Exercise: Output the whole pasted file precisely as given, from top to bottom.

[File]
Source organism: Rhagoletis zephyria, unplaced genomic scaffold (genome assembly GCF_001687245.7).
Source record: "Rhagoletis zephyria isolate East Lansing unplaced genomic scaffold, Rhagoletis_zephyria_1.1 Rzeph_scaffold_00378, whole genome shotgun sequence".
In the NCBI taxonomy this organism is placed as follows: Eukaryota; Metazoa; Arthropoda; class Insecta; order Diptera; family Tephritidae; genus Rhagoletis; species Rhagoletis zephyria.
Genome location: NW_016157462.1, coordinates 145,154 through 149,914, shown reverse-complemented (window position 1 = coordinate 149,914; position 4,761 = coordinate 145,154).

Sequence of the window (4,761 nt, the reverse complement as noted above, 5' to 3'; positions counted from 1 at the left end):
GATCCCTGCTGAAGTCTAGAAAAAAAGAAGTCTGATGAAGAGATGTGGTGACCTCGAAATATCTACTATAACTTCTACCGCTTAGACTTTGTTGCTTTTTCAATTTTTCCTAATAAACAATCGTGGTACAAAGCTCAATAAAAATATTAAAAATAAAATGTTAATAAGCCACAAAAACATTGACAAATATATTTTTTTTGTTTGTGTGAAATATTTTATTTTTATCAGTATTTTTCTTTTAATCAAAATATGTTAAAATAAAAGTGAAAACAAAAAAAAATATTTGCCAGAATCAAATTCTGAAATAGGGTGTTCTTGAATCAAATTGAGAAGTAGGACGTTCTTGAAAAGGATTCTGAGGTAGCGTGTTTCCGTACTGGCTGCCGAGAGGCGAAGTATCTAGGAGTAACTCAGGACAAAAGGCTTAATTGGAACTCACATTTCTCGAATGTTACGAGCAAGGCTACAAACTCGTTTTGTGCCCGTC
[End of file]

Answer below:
Source organism: Rhagoletis zephyria, unplaced genomic scaffold (genome assembly GCF_001687245.7).
Source record: "Rhagoletis zephyria isolate East Lansing unplaced genomic scaffold, Rhagoletis_zephyria_1.1 Rzeph_scaffold_00378, whole genome shotgun sequence".
In the NCBI taxonomy this organism is placed as follows: Eukaryota; Metazoa; Arthropoda; class Insecta; order Diptera; family Tephritidae; genus Rhagoletis; species Rhagoletis zephyria.
Genome location: NW_016157462.1, coordinates 145,154 through 149,914, shown reverse-complemented (window position 1 = coordinate 149,914; position 4,761 = coordinate 145,154).

Sequence of the window (4,761 nt, the reverse complement as noted above, 5' to 3'; positions counted from 1 at the left end):
GATCCCTGCTGAAGTCTAGAAAAAAAGAAGTCTGATGAAGAGATGTGGTGACCTCGAAATATCTACTATAACTTCTACCGCTTAGACTTTGTTGCTTTTTCAATTTTTCCTAATAAACAATCGTGGTACAAAGCTCAATAAAAATATTAAAAATAAAATGTTAATAAGCCACAAAAACATTGACAAATATATTTTTTTTGTTTGTGTGAAATATTTTATTTTTATCAGTATTTTTCTTTTAATCAAAATATGTTAAAATAAAAGTGAAAACAAAAAAAAATATTTGCCAGAATCAAATTCTGAAATAGGGTGTTCTTGAATCAAATTGAGAAGTAGGACGTTCTTGAAAAGGATTCTGAGGTAGCGTGTTTCCGTACTGGCTGCCGAGAGGCGAAGTATCTAGGAGTAACTCAGGACAAAAGGCTTAATTGGAACTCACATTTCTCGAATGTTACGAGCAAGGCTACAAACTCGTTTTGTGCCCGTC